Get to know Vanguard's share classes
Understand the similarities and differences among our 4 share classes—and how each helps you keep your costs under control.
What are share classes?
How does it work?
Accounts with higher balances are less expensive to maintain, so people who invest more money will directly benefit from the savings.
What about the underlying investments?
The investment objective and strategy, portfolio manager, and underlying investments are identical across share classes.
That means you get the same high quality regardless of which share class you choose.
What share classes does Vanguard offer?
Choose from 4 share classes—and buy and sell them all commission-free* when you trade through a Vanguard account.
$1,000 for Vanguard Target Retirement Funds and Vanguard STAR® Fund.
$3,000 for most other funds.***
Range: 0.09% to 0.96%†
$10,000 for most index and tax-managed funds.
$50,000 for most actively managed funds.
$100,000 for certain sector-specific index funds.
Range: 0.05% to 0.38%
The price of 1 share.
(Price varies throughout the day and is different for each exchange-traded fund (ETF).)
Range: 0.05% to 0.34%
$5 million for all funds.††
Range: 0.04% to 0.30%†
Find out which funds are available in each share class
Browse these lists of:
ETFs … as a share class?
Generally, ETFs combine the intraday trading flexibility of individual stocks and bonds with the diversification and low cost of a mutual fund.
But we bring it up a notch. Because Vanguard ETFs are a share class of our index funds, you also get access to the experience and expertise you'd expect from the company that launched the first index fund for individual investors nearly 40 years ago.
Which share class should I choose?
When making investment decisions, share classes don't come first.
Instead, start with your asset allocation—that is, the combination of U.S. and international stock and bond investments that's right for you. Your mix should be based on how much time you have before you need the money and how much risk you're comfortable taking with your savings.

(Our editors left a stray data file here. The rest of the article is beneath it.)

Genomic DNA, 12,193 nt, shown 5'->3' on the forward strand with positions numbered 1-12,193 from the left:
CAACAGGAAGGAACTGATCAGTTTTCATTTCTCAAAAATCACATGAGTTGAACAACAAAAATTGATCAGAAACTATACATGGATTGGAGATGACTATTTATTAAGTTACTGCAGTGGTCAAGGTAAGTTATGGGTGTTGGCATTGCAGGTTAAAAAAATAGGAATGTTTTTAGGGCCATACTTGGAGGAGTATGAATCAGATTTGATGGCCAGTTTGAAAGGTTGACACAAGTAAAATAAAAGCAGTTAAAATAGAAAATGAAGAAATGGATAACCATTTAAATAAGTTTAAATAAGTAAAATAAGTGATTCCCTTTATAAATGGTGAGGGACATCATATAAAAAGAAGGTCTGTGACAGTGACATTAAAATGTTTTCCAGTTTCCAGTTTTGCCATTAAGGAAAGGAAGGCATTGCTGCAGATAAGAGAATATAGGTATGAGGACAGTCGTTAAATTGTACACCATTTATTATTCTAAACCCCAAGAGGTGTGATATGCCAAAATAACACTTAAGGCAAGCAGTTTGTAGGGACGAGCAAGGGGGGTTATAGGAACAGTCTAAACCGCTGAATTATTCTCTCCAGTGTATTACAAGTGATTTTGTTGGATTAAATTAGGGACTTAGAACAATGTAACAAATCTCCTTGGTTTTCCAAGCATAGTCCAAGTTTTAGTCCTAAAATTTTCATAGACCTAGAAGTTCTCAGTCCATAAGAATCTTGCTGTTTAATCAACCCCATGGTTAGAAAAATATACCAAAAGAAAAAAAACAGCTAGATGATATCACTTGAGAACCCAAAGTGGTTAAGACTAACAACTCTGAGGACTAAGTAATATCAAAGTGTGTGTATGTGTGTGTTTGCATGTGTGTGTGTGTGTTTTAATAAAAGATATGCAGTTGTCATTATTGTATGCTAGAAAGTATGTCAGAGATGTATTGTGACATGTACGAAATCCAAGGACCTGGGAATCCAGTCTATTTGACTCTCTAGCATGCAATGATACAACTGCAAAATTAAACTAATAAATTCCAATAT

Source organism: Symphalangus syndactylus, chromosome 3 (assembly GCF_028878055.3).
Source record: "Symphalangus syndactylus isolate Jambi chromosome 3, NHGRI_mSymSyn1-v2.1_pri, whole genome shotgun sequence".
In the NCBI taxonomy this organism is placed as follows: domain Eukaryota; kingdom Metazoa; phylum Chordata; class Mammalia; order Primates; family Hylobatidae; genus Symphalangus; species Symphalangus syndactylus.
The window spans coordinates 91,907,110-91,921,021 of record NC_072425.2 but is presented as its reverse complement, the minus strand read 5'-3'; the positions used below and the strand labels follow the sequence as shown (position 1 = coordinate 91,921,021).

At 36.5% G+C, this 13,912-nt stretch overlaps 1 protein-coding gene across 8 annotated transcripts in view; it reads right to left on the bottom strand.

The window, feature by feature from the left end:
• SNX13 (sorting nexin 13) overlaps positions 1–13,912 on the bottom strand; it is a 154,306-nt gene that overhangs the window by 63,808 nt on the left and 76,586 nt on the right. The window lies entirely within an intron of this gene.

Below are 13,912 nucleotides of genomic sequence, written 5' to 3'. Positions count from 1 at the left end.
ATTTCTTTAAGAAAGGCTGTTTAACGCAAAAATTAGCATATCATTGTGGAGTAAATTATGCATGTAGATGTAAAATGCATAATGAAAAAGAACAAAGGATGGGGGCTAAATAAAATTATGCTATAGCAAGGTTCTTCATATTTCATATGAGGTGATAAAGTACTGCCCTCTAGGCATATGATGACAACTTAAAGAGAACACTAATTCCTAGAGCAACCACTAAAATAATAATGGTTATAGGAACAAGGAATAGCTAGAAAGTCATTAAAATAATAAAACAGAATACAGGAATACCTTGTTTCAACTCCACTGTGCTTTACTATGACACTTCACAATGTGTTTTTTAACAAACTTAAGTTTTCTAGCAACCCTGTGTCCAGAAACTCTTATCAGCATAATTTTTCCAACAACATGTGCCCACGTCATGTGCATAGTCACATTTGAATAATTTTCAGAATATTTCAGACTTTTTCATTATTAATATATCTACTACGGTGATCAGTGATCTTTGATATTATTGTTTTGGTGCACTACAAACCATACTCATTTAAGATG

Then choose your share class, starting with the answer to this question:
Do you prefer mutual funds or ETFs?
With a mutual fund, your decision will be based largely on how much you're investing. The more you intend to put into any 1 fund, the lower costs you'll enjoy.
With an ETF—which can be bought for the price of 1 share—the decision is entirely up to you.
We're here to help
If you're new to Vanguard:
Monday through Friday
8 a.m. to 8 p.m., Eastern time
If you're already a Vanguard client:
Monday through Friday
8 a.m. to 10 p.m., Eastern time
DO YOU QUALIFY FOR A LOWER-COST SHARE CLASS?
If you already own Investor Shares and think you qualify for our lower-cost Admiral Shares, you can request a conversion online.
UNDERSTAND THE IMPORTANCE OF COSTS
The minimum amount of money you need to begin investing in a specific mutual fund.
Exchange-traded funds (ETFs) have no minimum initial investment requirement beyond the price of 1 share.
A mutual fund's or exchange-traded fund's (ETF's) annual operating expenses, expressed as a percentage of the fund's average net assets. It's calculated annually and removed from the fund's earnings before they're distributed to investors, directly reducing investors' returns.
An expense ratio includes management, administrative, marketing, and distribution fees. It doesn't include loads or purchase or redemption fees.